·Table of Contents
·Methods and Instrumentation
Visualization of Ultrasonic Waves and its Application to Non-destructive Inspection
J. Takatsubo, M. Imade and S. Yamamoto
Chugoku National Industrial Research Institute
2-2-2 Hiro-suehiro, Kure, Hiroshima, 737-0197, JAPAN
We have examined a laser ultrasonic technique for the visualization of ultrasonic waves propagating on a solid surface. Scanning an optical heterodyne probe to measure surface transient displacements, ultrasonic waves in the frequency range up to 50MHz are detected and passed to a personal computer through a digital oscilloscope. The recorded signals are reconstructed to make three dimensional displacement images at any propagation time. By use of this imaging system, we observed the scattering and diffraction of ultrasonic waves around various shapes of artificial defects, and examined the application to nondestructive inspection.
Techniques for visualizing wave propagation can be very useful with regard to both the educational and research aspect of studying various wave propagation phenomena. The photoelastic technique and the Schlieren technique have been used for the visualization of ultrasonic waves. However, these techniques are applicable only to transparent media. More recently, using an optical heterodyne interferometer, we have developed a digital ultrasonic imaging system for visualizing and analyzing ultrasonic waves propagating on opaque solid media. This visualization method can produce a series of successive images as an animation of wave propagation. Using this method, we observed the propagation of ultrasonic waves around various shapes of artificial defects such as fatigue cracks, notches and penetration holes. We also examined the scattering and diffraction for these defects and have been confident that this technique is available for nondestructive inspection and materials characterization.
2. VISUALIZATION SYSTEM OF ULTRASONIC WAVE PROPAGATION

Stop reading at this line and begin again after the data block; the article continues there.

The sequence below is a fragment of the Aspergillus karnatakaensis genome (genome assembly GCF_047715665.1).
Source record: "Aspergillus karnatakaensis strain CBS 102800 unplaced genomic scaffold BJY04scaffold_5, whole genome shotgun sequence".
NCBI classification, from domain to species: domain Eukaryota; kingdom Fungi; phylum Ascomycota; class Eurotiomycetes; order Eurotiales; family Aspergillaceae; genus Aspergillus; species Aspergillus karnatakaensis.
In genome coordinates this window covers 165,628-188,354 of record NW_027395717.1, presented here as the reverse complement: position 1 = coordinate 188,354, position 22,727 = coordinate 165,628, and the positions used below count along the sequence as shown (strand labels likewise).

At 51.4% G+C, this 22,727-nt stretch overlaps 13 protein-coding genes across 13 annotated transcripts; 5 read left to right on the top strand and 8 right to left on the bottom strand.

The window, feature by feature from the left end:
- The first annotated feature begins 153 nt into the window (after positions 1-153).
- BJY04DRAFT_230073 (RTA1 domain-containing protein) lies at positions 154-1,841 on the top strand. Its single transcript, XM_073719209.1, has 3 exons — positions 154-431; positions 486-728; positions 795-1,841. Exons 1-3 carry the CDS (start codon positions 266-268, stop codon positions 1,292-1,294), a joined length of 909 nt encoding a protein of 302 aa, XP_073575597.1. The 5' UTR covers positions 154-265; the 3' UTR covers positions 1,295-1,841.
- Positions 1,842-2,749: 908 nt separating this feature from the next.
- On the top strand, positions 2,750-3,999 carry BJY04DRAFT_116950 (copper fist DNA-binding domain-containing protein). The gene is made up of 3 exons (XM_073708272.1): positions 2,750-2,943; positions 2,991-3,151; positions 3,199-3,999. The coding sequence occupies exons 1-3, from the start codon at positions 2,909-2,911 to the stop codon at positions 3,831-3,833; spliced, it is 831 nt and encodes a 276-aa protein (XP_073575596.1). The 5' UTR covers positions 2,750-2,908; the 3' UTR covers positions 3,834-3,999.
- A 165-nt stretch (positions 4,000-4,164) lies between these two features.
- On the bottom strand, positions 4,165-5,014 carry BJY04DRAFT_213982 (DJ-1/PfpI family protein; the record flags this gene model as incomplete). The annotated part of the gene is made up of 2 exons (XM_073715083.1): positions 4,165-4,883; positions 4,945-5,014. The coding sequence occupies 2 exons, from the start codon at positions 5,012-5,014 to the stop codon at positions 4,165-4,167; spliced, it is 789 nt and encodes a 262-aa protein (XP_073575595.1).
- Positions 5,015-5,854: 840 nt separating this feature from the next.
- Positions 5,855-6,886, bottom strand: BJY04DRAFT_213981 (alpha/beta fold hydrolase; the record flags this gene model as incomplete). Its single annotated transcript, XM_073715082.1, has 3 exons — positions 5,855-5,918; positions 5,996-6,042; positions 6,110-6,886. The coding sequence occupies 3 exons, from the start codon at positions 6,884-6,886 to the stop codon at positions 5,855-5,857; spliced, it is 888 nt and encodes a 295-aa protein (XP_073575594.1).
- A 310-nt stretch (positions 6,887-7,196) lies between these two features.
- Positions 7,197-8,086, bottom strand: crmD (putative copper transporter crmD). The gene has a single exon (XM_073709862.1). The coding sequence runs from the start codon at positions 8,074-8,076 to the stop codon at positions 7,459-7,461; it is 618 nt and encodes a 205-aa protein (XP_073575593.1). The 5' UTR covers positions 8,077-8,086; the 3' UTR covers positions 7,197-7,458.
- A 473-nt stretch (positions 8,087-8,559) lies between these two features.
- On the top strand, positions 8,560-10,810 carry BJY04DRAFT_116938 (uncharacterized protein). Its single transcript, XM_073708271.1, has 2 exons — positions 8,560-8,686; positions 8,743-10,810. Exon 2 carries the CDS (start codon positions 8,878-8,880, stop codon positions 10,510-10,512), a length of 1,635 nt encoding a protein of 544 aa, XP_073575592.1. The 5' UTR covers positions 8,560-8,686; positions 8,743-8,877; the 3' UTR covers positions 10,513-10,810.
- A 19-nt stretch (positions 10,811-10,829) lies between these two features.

A new developed ultrasonic imaging system is shown in Fig. 1. An ultrasonic probe is mounted on a specimen for emitting repeated ultrasonic pulses. The ultrasonic displacements on the surface of the specimen are detected by scanning a laser optical probe (optical heterodyne interferometer) with a minimum pitch of 1mm. The detected displacements are stored in a computer hard disk. After the measurement, the stored data are reconstructed as animation images of ultrasonic wave propagations. By use of this imaging system, we can measure nano-meter order displacements in the frequency range up to 50MHz.
Fig 1: Measuring system for visualization of ultrasonic waves
Fig 2: Dimension of the specimen having a cylindrical hole|
3. VISUALIZATION OF ULTRASONIC WAVES
In our visualization system, ultrasonic waves at all scanning points are stored as digital data, so that we can offer a variety of visualization images as give below. The measurements for these images were conducted using an aluminum plate having a cylindrical penetration, as shown in Fig.2.
This image shows the displacement map of the ultrasonic waves at any propagation times. Figure 3 shows the propagation images around a cylindrical hole at a propagation time interval of 1ms, from which we can easily understand the scattering and diffraction of the ultrasonic wave propagating around a cylindrical defect. We can offer the animation images on a computer display as well.
Fig 3: Propagation Image of the ultrasonic wavepropagating around a cylindrical penetration.
Fig 4: Amplitude Image of the ultrasonic wave propagating around a cylindrical penetration|
Amplitude image shows the maximum amplitude map of the gated wave, which corresponds to C scan image in ultrasonic inspection. Figure 4 shows the amplitude image around a cylindrical hole. From this figure, we can observe the intensity distribution of the diffracted waves behind the hole.
ARRIVAL TIME IMAGE
Arrival time image shows the arrival time map of the wave front. Figure 5 shows the arrival time images around cylindrical holes with different diameters.
Fig 5: Arrival time images of the ultrasonic waves propagating around cylindrical holes with different diameters
Fig 6: Trajectory image of the ultrasonic wave propagating around a cylindrical penetration|
Trajectory image shows the overlapped propagation images measured at a given time interval. Figure 6 shows the trajectory image around a cylindrical hole measured at a time interval of 0.8ms.